Los Angeles ; Spanish for "The Angels"; Spanish pronunciation: [los ˈaŋxeles]), officially the City of Los Angeles and often known by its initials L.A., is the cultural, financial, and commercial center of Southern California. With a U.S. Census-estimated 2016 population of 3,976,322, it is the second most populous city in the United States and the most populous city in the state of California. Located in a large coastal basin surrounded on three sides by mountains reaching up to and over 10,000 feet , Los Angeles covers an area of about 469 square miles . The city is also the seat of Los Angeles County, the most populated county in the country. Los Angeles is the center of the Los Angeles metropolitan area, with 13,131,431 residents, and is part of the larger designated Los Angeles-Long Beach combined statistical area , the second most populous in the nation with a 2015 estimated population of 18.7 million.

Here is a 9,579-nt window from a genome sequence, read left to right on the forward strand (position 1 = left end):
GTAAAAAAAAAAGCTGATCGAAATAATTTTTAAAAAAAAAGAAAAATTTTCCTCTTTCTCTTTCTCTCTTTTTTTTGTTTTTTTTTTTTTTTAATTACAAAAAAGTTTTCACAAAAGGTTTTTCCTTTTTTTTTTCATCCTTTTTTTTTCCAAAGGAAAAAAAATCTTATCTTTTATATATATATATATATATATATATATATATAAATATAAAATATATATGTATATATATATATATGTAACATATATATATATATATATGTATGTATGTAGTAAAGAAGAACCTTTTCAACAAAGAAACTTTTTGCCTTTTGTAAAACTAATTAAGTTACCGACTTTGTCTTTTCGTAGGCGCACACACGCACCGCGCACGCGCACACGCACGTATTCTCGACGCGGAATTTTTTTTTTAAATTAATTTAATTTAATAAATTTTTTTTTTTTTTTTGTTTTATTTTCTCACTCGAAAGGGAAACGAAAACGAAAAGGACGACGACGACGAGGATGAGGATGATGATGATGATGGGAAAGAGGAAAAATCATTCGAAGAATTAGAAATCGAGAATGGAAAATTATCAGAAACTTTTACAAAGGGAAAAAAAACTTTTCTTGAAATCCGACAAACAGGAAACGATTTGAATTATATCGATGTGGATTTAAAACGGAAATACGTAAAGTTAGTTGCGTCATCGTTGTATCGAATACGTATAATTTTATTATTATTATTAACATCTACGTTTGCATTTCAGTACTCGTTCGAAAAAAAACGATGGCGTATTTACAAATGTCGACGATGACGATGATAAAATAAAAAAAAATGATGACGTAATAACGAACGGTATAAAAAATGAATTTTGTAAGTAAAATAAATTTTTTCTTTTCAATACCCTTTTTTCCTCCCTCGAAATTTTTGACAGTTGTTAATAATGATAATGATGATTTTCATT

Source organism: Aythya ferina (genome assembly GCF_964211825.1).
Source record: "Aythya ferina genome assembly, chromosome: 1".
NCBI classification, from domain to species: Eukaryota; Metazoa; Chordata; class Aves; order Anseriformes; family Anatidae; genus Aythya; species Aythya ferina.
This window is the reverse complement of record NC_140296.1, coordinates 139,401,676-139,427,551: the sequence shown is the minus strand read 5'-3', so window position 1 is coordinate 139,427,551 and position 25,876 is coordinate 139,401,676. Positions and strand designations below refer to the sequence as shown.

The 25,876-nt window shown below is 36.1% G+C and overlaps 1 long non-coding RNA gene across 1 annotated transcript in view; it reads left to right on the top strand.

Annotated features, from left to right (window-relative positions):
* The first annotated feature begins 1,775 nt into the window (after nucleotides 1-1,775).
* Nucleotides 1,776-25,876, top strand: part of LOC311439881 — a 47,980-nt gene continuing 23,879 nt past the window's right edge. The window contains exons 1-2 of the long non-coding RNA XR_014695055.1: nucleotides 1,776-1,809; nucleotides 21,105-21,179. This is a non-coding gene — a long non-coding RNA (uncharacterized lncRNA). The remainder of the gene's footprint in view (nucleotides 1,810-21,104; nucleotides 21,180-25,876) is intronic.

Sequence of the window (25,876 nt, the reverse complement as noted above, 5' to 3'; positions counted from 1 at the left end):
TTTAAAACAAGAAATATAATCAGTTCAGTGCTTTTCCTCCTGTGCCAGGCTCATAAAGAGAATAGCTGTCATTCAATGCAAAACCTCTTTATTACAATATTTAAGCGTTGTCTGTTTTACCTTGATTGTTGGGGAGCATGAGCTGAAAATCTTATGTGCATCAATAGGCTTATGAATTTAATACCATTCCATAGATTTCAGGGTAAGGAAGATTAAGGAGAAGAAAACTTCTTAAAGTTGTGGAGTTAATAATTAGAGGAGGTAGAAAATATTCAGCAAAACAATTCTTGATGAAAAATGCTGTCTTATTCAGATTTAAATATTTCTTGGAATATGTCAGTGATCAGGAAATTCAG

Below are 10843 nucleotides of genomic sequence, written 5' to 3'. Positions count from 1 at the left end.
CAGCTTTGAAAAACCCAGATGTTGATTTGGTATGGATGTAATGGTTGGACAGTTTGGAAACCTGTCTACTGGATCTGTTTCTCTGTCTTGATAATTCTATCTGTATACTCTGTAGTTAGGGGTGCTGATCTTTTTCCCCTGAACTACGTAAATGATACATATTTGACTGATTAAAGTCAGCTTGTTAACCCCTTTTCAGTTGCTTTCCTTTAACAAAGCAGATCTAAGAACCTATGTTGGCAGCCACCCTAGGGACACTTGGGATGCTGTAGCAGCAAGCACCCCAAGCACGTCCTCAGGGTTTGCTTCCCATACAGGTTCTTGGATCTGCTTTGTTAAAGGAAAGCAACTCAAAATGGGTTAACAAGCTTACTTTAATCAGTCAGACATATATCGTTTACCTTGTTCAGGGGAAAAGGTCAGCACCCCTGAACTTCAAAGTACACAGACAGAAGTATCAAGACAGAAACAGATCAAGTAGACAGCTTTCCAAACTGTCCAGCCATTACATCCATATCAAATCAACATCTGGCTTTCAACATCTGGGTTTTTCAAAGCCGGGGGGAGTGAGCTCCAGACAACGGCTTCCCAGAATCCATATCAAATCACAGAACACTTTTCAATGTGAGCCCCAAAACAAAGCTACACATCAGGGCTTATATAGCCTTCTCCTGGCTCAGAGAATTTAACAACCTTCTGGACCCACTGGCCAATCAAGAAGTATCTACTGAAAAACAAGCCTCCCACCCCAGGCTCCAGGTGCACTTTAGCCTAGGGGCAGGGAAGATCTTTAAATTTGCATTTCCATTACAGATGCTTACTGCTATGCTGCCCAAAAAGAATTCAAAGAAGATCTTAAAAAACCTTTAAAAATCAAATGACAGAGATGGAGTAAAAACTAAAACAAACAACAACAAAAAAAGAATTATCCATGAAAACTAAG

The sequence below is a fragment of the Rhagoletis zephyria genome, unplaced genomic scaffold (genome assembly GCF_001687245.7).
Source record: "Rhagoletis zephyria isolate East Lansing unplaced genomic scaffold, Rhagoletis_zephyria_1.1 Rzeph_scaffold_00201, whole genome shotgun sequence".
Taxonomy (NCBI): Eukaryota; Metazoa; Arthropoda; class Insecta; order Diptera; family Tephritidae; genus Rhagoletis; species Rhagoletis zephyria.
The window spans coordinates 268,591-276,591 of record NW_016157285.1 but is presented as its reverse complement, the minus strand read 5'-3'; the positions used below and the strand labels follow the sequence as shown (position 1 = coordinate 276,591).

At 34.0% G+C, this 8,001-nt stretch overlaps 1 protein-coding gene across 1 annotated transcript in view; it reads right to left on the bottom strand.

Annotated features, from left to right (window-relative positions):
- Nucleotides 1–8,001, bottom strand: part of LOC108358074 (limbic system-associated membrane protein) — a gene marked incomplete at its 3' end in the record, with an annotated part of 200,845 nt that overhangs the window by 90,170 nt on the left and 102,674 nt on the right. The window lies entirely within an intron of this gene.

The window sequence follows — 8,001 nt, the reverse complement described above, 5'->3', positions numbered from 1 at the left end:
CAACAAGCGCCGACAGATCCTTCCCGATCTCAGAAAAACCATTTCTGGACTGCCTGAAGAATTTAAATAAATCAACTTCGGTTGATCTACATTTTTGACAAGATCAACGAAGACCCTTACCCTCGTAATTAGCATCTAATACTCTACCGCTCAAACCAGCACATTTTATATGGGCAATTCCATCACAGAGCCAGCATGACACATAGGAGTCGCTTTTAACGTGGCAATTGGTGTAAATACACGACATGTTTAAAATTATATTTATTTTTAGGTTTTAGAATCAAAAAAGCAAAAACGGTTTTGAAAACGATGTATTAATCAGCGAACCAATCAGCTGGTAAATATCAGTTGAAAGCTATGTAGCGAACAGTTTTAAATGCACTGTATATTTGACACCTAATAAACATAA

Historically home to the Chumash and Tongva, Los Angeles was claimed by Juan Rodríguez Cabrillo for Spain in 1542 along with the rest of what would become Alta California. The city was officially founded on September 4, 1781, by Spanish governor Felipe de Neve. It became a part of Mexico in 1821 following the Mexican War of Independence. In 1848, at the end of the Mexican–American War, Los Angeles and the rest of California were purchased as part of the Treaty of Guadalupe Hidalgo, thereby becoming part of the United States. Los Angeles was incorporated as a municipality on April 4, 1850, five months before California achieved statehood. The discovery of oil in the 1890s brought rapid growth to the city. The completion of the Los Angeles Aqueduct in 1913, delivering water from Eastern California, later assured the city's continued rapid growth.
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